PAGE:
Hi not here to scare you but I had a subtalar fusion in july 2013 all seemed to be fine until I got cast off at 9 week into a moonboot started physo and then the pain came and was so bad every time moved the pain was a 10. went to pain doc as my surgeon told me his work was good so went and he sent me for ultra sound and found something wrong with nerve so back to surgery got screws out and cut some of the nerve out then put the nerve into a vein why I don't no now I have one side of my foot numb. I went to another doctor had a CT and was told I had a non union great back to surgery this time I had a bone graft from hip I had 3 months in a cast and am now 4 month post surgery no pain while in cast but now im in pain 24/7 my surgeon has just told me he is happy with what he has done so go to a pain spec great here I go again 14 months still cant walk properly and have more pain than before my first opp.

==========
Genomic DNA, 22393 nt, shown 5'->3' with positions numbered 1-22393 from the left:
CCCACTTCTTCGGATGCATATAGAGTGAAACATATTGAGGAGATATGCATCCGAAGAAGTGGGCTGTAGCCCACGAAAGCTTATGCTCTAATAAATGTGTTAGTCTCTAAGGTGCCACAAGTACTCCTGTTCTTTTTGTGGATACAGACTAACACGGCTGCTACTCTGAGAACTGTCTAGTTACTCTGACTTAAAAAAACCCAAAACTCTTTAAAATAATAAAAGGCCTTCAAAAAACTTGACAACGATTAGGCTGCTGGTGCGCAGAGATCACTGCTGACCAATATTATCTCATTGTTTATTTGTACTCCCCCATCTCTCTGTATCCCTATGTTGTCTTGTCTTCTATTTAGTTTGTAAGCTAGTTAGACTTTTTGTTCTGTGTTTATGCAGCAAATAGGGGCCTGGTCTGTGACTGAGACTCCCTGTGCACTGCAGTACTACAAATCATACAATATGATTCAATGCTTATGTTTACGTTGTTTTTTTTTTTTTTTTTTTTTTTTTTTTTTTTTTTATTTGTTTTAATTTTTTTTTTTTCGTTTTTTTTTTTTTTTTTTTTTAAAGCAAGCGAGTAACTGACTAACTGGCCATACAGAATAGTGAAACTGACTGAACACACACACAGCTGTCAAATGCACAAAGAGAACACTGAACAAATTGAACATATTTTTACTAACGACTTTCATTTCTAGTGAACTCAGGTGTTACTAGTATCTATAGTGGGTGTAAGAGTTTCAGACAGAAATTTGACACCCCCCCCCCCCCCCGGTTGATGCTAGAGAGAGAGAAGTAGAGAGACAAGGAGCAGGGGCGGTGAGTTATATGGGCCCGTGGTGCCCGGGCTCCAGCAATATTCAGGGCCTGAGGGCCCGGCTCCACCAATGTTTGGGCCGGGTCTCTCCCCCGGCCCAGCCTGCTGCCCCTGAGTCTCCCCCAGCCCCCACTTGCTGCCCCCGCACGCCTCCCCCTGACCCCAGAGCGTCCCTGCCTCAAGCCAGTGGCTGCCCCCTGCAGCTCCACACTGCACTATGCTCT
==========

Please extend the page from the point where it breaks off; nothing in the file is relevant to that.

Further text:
August 26, 2014 - 3:51am